(PHOTO:Spyker F1 Team and Colin Kolles, Dr Vijay Mallya, Kingfisher, Michiel Mol, Spyker.) Five months after selling Spyker F1 to Vijay Mallya and former company managing director Michiel Mol, the Dutch boutique sporscar manufacturer is getting back to its feet.
The adventure at the top level of auto racing nearly drove Spyker into bankruptcy, dropping the company's cash reserves dangerously low when the team's sponsors did not come through with the payments they had committed to.
"Formula One turned out to be a massive bleeder, losing 2 million Euros a month because some sponsors did not pay," Spyker CEO Victor Muller said in an interview Automotive News Europe. "This drained our production capital."
At the end of its Formula One saga, Spyker's operating capital had been drained badly enough that it could not pay its suppliers, dropping its production to just two cars in December. Subsequent to the sale of the company to Orange India Holdings, a venture founded by Mallaya and Mol, Spyker also refinanced the company, receiving some 35 million Euros in additional operating capital.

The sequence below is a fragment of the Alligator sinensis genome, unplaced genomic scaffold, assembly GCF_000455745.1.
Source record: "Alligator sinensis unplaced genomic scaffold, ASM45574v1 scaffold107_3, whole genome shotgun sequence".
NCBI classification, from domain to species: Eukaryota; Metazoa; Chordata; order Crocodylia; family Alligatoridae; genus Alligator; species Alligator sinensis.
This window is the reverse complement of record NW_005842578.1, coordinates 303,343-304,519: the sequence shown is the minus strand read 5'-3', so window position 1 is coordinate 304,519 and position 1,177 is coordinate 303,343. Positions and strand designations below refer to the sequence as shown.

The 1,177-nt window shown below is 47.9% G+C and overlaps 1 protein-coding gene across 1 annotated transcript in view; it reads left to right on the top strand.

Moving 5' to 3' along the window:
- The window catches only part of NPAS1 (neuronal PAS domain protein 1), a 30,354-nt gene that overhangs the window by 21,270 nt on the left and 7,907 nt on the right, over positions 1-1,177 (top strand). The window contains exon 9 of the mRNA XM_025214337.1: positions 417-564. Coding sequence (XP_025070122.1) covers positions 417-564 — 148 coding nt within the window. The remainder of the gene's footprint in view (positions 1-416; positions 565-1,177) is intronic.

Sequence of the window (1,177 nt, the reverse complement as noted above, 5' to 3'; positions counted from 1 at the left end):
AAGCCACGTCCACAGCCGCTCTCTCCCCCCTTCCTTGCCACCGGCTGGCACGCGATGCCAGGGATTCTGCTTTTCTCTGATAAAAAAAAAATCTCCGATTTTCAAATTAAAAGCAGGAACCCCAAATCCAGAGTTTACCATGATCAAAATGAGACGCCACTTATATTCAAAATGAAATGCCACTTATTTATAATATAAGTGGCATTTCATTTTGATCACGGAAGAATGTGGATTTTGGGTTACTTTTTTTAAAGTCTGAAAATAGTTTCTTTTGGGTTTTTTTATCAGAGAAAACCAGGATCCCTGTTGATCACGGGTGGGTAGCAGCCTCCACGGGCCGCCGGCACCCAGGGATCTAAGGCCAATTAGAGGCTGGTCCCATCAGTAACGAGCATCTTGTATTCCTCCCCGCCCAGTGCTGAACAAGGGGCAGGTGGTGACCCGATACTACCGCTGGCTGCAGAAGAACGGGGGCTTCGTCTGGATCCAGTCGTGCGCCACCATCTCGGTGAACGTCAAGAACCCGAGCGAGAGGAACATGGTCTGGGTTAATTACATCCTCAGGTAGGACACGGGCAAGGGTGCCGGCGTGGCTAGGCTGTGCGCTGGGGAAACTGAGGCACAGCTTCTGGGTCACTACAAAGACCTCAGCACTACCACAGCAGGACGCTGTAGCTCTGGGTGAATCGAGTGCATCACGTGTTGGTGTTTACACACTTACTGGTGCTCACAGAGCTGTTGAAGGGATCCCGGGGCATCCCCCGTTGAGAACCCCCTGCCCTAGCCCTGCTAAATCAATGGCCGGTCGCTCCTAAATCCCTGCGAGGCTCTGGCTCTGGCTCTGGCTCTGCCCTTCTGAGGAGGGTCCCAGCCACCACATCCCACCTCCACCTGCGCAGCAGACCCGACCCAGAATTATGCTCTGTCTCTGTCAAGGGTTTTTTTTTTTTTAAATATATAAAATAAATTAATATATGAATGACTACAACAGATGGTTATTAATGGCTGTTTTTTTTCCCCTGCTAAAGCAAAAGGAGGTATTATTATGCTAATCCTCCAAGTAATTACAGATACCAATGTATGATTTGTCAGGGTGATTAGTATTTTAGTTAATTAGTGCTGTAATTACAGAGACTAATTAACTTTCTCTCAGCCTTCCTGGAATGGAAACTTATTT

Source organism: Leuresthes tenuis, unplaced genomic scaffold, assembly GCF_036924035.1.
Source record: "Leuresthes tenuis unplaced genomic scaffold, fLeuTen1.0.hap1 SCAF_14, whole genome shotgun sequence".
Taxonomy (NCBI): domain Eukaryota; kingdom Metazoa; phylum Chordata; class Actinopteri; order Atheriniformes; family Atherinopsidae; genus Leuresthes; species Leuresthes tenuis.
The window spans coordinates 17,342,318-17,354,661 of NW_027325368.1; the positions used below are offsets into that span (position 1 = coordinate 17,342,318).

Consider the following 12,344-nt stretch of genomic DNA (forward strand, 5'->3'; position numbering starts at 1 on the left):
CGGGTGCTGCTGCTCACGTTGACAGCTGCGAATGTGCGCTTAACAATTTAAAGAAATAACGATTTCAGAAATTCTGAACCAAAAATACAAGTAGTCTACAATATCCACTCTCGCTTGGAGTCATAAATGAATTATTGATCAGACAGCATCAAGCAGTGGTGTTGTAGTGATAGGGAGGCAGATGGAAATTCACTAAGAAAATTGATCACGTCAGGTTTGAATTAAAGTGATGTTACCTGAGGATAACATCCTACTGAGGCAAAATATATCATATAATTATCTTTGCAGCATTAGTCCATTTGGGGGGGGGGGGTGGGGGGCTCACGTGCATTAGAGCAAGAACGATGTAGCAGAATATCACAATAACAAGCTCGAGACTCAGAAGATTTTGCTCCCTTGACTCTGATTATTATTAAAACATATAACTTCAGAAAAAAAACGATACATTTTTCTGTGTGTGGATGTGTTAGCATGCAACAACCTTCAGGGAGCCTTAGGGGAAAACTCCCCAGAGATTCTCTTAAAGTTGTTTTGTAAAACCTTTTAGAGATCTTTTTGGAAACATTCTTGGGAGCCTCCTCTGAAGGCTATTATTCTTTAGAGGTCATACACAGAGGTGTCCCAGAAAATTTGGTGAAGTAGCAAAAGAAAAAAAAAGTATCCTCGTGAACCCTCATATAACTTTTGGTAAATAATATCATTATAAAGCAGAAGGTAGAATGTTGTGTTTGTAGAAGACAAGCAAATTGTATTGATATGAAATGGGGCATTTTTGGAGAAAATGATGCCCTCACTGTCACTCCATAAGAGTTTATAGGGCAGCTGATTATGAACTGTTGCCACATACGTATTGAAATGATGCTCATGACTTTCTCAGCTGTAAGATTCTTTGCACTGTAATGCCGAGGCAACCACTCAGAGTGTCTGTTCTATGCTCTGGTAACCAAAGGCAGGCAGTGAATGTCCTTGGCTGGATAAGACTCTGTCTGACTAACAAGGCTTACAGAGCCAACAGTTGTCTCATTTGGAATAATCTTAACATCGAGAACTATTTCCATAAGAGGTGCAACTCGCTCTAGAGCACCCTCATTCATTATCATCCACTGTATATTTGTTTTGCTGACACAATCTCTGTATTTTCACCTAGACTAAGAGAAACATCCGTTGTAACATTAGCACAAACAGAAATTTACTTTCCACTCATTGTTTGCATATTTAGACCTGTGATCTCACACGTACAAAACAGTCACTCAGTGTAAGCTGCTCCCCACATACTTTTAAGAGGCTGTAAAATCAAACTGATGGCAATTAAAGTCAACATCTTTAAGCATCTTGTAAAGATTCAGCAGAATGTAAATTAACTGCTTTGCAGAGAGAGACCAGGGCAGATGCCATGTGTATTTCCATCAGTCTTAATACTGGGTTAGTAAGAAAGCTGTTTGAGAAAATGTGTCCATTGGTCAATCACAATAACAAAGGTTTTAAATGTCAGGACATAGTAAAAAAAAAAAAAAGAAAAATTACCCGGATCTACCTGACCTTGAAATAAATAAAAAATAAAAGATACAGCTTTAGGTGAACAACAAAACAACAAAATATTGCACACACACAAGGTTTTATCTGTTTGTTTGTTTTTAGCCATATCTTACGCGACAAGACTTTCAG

Spyker sold the team to Orange India for $124 million, somewhat higher than the $106 million purchase price from Midland F1. However, with the operating losses the team incurred as Spyker F1, the venture could not be considered a profitable one for the company -- and the cost of financing an F1 team was unjustifiable for a boutique manufacturer such as Spyker.
But the company survived the "F1 scare," and is more or less back to business as usual. February production will be back to near normal levels, and Muller is visiting Spyker dealers to rebuild trust in the company's ability to deliver cars.
Meanwhile, Mol, who got Spyker involved in F1, has reportedly sold his remaining 11.9% stake in the firm. Gemini Investments Fund of Latvia took an option in Mol's stake in late January, and reportedly Mol and Gemini have completed the transaction, closing the books on the Mol era.